The disappointment was evident in the faces of University of Maine football players after Saturday’s 40-30 loss to Towson at Alfond Stadium.
The six-game winning streak is over, the national ranking has slipped (to No. 13) and the loss stings, but UMaine is viewing the game as another rite of passage that comes with playing in the Colonial Athletic Assocation.
“Every week this year, I think, has presented us with a learning experience: Going through comebacks, going through weather, whatever it is, and here’s another one of them,” Cosgrove said. “We got beat by a very good football team and (the question is), how are we going to respond to that?”
With two games to play, UMaine remains very much in the hunt for the conference championship and is still likely to earn an NCAA Football Championship Subdivision playoff spot one way or the other.
UMaine, Towson and New Hampshire each boasts a 7-2 overall record and a 5-1 league mark. The Tigers can clinch a share of the title — and the NCAA automatic bid — with a victory over the Wildcats on Saturday and one more loss by the Bears.
That would give Towson victories over the other three contenders, including Old Dominion (8-2, 5-2 CAA), which is coached by former UMaine quarterback and assistant coach Bobby Wilder, a Madison native.
This week, the Black Bears are gearing up for their final conference game ever against traditional New England rival Massachusetts. The Minutemen are bound for the Bowl Championship Subdivision next season as a member of the Mid-American Conference, thus they are not eligible for postseason play.
If UMaine beats UMass and UNH gets past Towson on Saturday, that would set up a winner-take-all matchup Nov. 19 in Durham, N.H., when the Bears and Wildcats collide for the Brice-Cowell Musket and the automatic playoff berth.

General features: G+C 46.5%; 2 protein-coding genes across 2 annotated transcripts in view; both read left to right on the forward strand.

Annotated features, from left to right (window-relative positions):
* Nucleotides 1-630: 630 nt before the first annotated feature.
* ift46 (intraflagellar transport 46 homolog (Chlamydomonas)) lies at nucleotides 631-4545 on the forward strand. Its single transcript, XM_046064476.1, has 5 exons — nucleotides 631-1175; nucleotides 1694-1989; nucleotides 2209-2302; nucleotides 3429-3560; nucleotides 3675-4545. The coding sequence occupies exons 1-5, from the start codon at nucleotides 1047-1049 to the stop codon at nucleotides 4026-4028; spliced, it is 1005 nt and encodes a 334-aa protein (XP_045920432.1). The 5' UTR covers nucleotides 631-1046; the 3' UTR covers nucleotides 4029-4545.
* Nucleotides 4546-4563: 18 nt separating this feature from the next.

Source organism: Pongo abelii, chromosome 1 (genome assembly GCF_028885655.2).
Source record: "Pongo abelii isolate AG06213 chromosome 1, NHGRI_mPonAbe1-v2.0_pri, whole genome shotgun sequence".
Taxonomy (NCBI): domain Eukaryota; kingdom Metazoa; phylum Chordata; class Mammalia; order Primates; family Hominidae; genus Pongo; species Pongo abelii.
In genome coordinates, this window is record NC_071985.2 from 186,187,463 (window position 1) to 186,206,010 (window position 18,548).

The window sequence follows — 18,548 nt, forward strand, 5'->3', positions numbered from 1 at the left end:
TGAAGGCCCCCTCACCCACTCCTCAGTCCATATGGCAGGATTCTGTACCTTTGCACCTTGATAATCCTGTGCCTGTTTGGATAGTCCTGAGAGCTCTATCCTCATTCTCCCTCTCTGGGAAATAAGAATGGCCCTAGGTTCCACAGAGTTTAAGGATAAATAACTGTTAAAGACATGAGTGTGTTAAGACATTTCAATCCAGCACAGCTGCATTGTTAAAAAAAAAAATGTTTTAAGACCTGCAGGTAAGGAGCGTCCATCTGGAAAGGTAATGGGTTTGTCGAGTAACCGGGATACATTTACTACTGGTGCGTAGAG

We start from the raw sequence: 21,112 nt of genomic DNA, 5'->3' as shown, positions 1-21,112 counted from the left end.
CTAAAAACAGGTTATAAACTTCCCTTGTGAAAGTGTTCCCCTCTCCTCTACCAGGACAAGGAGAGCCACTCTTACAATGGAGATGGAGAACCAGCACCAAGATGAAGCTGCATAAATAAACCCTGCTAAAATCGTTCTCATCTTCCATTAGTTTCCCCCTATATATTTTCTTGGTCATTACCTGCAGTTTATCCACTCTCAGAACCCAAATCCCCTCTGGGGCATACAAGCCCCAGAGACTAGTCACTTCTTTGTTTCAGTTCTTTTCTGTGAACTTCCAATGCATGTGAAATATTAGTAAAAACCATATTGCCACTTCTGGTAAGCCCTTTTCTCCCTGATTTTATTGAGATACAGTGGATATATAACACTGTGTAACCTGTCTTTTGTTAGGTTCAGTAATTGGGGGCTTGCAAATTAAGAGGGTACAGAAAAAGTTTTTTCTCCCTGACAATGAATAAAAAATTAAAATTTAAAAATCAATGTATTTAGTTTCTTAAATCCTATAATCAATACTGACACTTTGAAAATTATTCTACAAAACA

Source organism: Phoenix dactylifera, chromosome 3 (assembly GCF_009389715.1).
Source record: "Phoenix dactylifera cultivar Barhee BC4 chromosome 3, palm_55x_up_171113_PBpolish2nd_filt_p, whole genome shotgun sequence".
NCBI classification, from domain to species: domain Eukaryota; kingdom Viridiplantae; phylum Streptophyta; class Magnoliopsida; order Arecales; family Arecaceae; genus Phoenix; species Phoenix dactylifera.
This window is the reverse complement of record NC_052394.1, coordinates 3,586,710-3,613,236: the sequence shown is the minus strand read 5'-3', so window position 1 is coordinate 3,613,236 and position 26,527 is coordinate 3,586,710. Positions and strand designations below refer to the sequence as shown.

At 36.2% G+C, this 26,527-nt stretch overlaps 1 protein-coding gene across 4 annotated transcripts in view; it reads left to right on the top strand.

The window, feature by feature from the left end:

Of course, nobody in Orono is looking past the UMass game, one that brings with it a sense of regional football history dating back to the first meeting in 1909.
Cosgrove has seen enough of this team to know it won’t allow one loss dampen its work ethic or enthusiasm in chasing its collective goals.
“There’s substance to this group,” he said. “They have the essential qualities that I think are necessary to be a winner: Their attitude, their effort, their discipline; their willingness to sacrifice and work for each other. Those things haven’t changed because we’ve lost. Those things will be the foundation of who we are.”
On Saturday, the Bears’ defense struggled against the league’s top rushing attack, which featured sizeable holes up front and big, strong running backs who were difficult to tackle. UMaine must shore up that element of its game moving forward.
UMaine, which was without starting senior tailback Pushaun Brown because of a thigh injury, also lacked the clutch-play capability that had been evident in a handful of previous games.
The Bears turned the ball over a season-high three times, two of which led directly to Towson touchdowns. Among them were two interceptions by senior quarterback Warren Smith.
The Bears need to continue refining their schemes and their skills in practice to get back on the winning track.
“You’ve got to play with an edge. You’ve got to play tough. You’ve got to play physical,” Cosgrove said.
He hopes the Towson game provides his players with additional motivation for the stretch run.
“I expect our guys to rebound,” he said.
“We don’t feel good right now about getting beat by Towson. You expect a (positive) response.”